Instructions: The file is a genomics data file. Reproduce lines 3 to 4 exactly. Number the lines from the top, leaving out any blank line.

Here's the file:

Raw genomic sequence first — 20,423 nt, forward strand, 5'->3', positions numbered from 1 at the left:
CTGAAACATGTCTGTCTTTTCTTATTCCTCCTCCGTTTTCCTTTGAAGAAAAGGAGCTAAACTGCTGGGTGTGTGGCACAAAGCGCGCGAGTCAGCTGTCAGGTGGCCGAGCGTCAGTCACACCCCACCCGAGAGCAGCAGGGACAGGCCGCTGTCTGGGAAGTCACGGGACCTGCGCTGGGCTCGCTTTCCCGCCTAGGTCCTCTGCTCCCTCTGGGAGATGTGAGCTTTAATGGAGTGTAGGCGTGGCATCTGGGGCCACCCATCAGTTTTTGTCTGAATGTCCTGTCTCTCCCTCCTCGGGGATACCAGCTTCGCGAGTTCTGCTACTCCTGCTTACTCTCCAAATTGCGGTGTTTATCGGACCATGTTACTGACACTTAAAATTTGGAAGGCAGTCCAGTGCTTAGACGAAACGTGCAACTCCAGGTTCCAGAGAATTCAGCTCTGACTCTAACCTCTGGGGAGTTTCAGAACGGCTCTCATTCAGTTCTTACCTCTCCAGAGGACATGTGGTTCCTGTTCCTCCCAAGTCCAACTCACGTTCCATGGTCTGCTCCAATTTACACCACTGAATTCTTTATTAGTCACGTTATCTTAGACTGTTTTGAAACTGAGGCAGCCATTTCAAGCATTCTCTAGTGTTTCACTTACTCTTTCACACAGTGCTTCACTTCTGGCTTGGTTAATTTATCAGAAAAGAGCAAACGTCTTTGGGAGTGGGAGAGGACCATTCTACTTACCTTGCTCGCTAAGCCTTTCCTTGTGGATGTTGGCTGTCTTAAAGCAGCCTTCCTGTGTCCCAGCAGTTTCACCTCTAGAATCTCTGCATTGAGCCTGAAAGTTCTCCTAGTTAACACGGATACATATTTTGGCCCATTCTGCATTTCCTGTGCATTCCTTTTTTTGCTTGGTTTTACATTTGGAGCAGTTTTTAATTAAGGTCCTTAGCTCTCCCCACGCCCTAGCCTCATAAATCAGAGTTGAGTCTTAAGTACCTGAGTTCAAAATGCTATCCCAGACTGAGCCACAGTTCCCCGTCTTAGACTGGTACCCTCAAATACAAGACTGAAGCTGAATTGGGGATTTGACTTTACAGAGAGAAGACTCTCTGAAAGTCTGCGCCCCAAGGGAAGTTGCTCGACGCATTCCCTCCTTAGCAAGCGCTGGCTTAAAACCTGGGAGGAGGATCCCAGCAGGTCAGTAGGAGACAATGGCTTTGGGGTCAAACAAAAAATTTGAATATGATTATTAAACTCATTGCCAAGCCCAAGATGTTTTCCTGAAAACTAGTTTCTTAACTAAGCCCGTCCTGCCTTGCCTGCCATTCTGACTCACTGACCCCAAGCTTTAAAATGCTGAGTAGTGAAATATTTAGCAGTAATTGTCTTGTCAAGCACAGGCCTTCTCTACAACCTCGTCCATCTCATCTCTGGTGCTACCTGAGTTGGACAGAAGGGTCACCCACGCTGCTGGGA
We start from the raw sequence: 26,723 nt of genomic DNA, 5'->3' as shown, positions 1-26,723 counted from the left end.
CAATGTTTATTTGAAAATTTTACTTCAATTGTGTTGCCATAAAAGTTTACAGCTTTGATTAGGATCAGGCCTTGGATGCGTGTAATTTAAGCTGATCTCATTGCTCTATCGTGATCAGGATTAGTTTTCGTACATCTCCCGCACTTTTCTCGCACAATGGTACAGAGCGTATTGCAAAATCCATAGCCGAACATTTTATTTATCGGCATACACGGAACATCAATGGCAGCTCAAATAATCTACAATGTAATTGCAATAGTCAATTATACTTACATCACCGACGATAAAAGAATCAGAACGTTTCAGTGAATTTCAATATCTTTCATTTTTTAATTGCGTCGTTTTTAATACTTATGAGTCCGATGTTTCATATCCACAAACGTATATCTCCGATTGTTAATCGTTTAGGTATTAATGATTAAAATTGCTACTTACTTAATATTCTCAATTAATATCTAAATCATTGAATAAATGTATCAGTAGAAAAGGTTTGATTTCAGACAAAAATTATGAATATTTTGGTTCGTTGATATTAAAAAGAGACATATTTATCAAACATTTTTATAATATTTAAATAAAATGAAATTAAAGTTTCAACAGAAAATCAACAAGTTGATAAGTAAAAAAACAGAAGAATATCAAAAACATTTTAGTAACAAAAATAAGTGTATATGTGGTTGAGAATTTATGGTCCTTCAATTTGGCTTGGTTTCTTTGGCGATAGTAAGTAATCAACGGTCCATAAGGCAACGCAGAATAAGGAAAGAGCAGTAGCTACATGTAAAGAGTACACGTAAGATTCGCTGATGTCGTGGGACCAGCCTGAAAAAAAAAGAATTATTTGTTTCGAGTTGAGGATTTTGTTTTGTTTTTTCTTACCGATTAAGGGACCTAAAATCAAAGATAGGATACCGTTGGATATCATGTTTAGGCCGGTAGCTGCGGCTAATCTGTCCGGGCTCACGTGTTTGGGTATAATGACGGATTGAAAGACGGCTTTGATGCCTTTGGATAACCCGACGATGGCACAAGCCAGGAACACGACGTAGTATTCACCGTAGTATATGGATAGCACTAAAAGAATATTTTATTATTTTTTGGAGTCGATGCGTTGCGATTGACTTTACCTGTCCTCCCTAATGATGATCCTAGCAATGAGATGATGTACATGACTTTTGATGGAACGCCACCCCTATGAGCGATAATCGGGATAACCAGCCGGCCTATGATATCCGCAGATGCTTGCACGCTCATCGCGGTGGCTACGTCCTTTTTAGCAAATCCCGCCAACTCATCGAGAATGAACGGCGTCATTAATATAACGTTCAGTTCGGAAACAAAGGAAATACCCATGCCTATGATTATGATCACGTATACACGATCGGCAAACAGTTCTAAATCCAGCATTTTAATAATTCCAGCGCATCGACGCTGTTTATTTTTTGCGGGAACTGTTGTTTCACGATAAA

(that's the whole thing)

We start from the raw sequence: 26,723 nt of genomic DNA, 5'->3' as shown, positions 1-26,723 counted from the left end.
CAATGTTTATTTGAAAATTTTACTTCAATTGTGTTGCCATAAAAGTTTACAGCTTTGATTAGGATCAGGCCTTGGATGCGTGTAATTTAAGCTGATCTCATTGCTCTATCGTGATCAGGATTAGTTTTCGTACATCTCCCGCACTTTTCTCGCACAATGGTACAGAGCGTATTGCAAAATCCATAGCCGAACATTTTATTTATCGGCATACACGGAACATCAATGGCAGCTCAAATAATCTACAATGTAATTGCAATAGTCAATTATACTTACATCACCGACGATAAAAGAATCAGAACGTTTCAGTGAATTTCAATATCTTTCATTTTTTAATTGCGTCGTTTTTAATACTTATGAGTCCGATGTTTCATATCCACAAACGTATATCTCCGATTGTTAATCGTTTAGGTATTAATGATTAAAATTGCTACTTACTTAATATTCTCAATTAATATCTAAATCATTGAATAAATGTATCAGTAGAAAAGGTTTGATTTCAGACAAAAATTATGAATATTTTGGTTCGTTGATATTAAAAAGAGACATATTTATCAAACATTTTTATAATATTTAAATAAAATGAAATTAAAGTTTCAACAGAAAATCAACAAGTTGATAAGTAAAAAAACAGAAGAATATCAAAAACATTTTAGTAACAAAAATAAGTGTATATGTGGTTGAGAATTTATGGTCCTTCAATTTGGCTTGGTTTCTTTGGCGATAGTAAGTAATCAACGGTCCATAAGGCAACGCAGAATAAGGAAAGAGCAGTAGCTACATGTAAAGAGTACACGTAAGATTCGCTGATGTCGTGGGACCAGCCTGAAAAAAAAAGAATTATTTGTTTCGAGTTGAGGATTTTGTTTTGTTTTTTCTTACCGATTAAGGGACCTAAAATCAAAGATAGGATACCGTTGGATATCATGTTTAGGCCGGTAGCTGCGGCTAATCTGTCCGGGCTCACGTGTTTGGGTATAATGACGGATTGAAAGACGGCTTTGATGCCTTTGGATAACCCGACGATGGCACAAGCCAGGAACACGACGTAGTATTCACCGTAGTATATGGATAGCACTAAAAGAATATTTTATTATTTTTTGGAGTCGATGCGTTGCGATTGACTTTACCTGTCCTCCCTAATGATGATCCTAGCAATGAGATGATGTACATGACTTTTGATGGAACGCCACCCCTATGAGCGATAATCGGGATAACCAGCCGGCCTATGATATCCGCAGATGCTTGCACGCTCATCGCGGTGGCTACGTCCTTTTTAGCAAATCCCGCCAACTCATCGAGAATGAACGGCGTCATTAATATAACGTTCAGTTCGGAAACAAAGGAAATACCCATGCCTATGATTATGATCACGTATACACGATCGGCAAACAGTTCTAAATCCAGCATTTTAATAATTCCAGCGCATCGACGCTGTTTATTTTTTGCGGGAACTGTTGTTTCACGATAAA